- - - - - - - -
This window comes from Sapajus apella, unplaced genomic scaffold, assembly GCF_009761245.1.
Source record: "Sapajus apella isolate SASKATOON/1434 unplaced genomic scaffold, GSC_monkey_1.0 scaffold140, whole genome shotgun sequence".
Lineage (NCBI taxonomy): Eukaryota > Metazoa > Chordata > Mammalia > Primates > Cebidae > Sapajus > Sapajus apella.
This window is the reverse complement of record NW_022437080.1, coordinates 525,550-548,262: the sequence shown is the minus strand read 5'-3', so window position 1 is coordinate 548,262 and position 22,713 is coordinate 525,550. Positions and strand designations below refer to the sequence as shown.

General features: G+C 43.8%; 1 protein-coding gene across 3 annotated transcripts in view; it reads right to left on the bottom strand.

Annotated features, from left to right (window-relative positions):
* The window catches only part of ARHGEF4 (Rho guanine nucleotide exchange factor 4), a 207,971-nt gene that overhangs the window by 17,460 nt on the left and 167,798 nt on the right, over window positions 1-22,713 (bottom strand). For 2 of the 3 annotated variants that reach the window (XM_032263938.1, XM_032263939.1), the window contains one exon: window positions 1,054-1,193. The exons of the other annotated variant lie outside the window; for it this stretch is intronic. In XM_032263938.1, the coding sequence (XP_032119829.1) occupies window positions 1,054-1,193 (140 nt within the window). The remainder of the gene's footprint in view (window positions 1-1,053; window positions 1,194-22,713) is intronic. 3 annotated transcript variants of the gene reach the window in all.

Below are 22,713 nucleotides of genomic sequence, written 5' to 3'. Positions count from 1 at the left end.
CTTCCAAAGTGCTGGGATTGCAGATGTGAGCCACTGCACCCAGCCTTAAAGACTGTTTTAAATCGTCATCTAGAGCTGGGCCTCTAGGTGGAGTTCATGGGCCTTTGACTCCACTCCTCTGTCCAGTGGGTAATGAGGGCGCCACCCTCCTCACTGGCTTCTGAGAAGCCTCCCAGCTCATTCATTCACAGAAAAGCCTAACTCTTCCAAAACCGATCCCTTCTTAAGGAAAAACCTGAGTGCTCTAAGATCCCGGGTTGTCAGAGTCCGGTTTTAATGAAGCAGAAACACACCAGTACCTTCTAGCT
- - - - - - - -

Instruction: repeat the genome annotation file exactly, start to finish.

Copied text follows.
This window comes from Sapajus apella, unplaced genomic scaffold, assembly GCF_009761245.1.
Source record: "Sapajus apella isolate SASKATOON/1434 unplaced genomic scaffold, GSC_monkey_1.0 scaffold140, whole genome shotgun sequence".
Lineage (NCBI taxonomy): Eukaryota > Metazoa > Chordata > Mammalia > Primates > Cebidae > Sapajus > Sapajus apella.
This window is the reverse complement of record NW_022437080.1, coordinates 525,550-548,262: the sequence shown is the minus strand read 5'-3', so window position 1 is coordinate 548,262 and position 22,713 is coordinate 525,550. Positions and strand designations below refer to the sequence as shown.

General features: G+C 43.8%; 1 protein-coding gene across 3 annotated transcripts in view; it reads right to left on the bottom strand.

Annotated features, from left to right (window-relative positions):
* The window catches only part of ARHGEF4 (Rho guanine nucleotide exchange factor 4), a 207,971-nt gene that overhangs the window by 17,460 nt on the left and 167,798 nt on the right, over window positions 1-22,713 (bottom strand). For 2 of the 3 annotated variants that reach the window (XM_032263938.1, XM_032263939.1), the window contains one exon: window positions 1,054-1,193. The exons of the other annotated variant lie outside the window; for it this stretch is intronic. In XM_032263938.1, the coding sequence (XP_032119829.1) occupies window positions 1,054-1,193 (140 nt within the window). The remainder of the gene's footprint in view (window positions 1-1,053; window positions 1,194-22,713) is intronic. 3 annotated transcript variants of the gene reach the window in all.

Below are 22,713 nucleotides of genomic sequence, written 5' to 3'. Positions count from 1 at the left end.
CTTCCAAAGTGCTGGGATTGCAGATGTGAGCCACTGCACCCAGCCTTAAAGACTGTTTTAAATCGTCATCTAGAGCTGGGCCTCTAGGTGGAGTTCATGGGCCTTTGACTCCACTCCTCTGTCCAGTGGGTAATGAGGGCGCCACCCTCCTCACTGGCTTCTGAGAAGCCTCCCAGCTCATTCATTCACAGAAAAGCCTAACTCTTCCAAAACCGATCCCTTCTTAAGGAAAAACCTGAGTGCTCTAAGATCCCGGGTTGTCAGAGTCCGGTTTTAATGAAGCAGAAACACACCAGTACCTTCTAGCT